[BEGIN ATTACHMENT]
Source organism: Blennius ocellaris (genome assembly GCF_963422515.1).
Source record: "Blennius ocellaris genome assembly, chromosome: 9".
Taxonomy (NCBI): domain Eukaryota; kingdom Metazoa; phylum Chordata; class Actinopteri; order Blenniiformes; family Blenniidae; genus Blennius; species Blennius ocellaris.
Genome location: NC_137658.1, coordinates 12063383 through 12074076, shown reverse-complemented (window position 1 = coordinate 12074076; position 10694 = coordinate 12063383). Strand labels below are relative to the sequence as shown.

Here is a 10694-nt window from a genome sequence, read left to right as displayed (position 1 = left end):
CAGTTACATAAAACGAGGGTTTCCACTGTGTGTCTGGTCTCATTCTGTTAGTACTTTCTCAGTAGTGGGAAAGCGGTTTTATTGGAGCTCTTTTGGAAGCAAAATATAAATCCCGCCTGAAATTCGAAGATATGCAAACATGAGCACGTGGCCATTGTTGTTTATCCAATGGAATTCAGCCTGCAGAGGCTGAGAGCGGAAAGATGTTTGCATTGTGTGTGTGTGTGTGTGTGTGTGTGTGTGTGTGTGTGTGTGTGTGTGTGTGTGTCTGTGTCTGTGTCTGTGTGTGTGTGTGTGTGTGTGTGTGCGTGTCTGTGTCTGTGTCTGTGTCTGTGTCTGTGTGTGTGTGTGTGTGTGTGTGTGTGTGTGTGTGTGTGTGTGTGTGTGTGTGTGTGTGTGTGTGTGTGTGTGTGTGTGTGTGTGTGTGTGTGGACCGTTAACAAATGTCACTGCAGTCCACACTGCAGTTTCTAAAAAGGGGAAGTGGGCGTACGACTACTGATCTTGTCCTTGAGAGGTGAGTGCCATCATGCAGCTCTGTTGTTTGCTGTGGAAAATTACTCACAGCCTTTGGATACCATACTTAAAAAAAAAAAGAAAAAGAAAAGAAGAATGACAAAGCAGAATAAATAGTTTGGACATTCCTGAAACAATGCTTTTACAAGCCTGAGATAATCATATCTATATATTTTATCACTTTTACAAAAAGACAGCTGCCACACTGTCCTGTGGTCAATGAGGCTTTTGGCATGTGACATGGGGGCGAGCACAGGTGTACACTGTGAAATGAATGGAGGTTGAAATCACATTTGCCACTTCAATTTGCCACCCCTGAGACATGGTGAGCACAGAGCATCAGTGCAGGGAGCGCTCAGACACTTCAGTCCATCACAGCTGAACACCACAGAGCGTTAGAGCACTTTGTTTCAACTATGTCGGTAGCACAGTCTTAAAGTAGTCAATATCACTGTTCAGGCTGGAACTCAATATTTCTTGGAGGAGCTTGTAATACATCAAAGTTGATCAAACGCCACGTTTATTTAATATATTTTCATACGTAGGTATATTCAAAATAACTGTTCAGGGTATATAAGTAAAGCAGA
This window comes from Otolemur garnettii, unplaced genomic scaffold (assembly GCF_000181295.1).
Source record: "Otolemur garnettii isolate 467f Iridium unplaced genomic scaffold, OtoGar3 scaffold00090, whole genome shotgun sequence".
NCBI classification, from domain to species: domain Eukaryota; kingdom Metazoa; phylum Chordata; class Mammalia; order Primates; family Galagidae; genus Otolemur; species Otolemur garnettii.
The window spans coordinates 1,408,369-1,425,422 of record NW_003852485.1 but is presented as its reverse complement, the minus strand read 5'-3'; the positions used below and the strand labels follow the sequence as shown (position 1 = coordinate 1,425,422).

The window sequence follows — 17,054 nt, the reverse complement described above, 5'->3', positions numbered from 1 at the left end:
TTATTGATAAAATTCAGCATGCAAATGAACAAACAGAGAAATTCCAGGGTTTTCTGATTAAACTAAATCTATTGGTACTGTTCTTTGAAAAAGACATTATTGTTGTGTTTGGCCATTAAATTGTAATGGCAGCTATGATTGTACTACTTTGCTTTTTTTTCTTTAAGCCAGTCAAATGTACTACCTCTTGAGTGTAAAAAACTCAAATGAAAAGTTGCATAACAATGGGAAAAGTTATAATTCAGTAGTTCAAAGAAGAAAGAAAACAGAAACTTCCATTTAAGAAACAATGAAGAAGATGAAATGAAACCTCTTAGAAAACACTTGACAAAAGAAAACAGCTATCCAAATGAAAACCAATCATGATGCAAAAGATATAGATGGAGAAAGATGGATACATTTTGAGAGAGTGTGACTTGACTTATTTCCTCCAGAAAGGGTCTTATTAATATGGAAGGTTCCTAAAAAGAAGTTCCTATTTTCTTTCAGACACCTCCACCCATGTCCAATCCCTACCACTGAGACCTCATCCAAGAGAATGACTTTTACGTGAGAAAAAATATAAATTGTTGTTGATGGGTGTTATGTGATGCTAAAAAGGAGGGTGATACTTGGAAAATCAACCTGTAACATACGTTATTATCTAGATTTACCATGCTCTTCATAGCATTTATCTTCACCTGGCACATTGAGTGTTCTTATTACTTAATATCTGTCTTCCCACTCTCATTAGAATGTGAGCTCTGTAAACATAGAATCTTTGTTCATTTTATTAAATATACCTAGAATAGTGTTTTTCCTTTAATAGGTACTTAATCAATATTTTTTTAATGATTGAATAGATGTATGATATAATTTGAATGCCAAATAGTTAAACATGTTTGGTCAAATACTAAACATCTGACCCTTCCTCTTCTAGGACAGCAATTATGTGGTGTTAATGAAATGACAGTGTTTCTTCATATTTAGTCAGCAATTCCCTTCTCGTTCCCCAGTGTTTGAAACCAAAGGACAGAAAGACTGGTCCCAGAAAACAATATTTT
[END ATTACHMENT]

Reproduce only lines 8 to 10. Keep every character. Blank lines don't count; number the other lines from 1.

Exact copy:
Source record: "Otolemur garnettii isolate 467f Iridium unplaced genomic scaffold, OtoGar3 scaffold00090, whole genome shotgun sequence".
NCBI classification, from domain to species: domain Eukaryota; kingdom Metazoa; phylum Chordata; class Mammalia; order Primates; family Galagidae; genus Otolemur; species Otolemur garnettii.
The window spans coordinates 1,408,369-1,425,422 of record NW_003852485.1 but is presented as its reverse complement, the minus strand read 5'-3'; the positions used below and the strand labels follow the sequence as shown (position 1 = coordinate 1,425,422).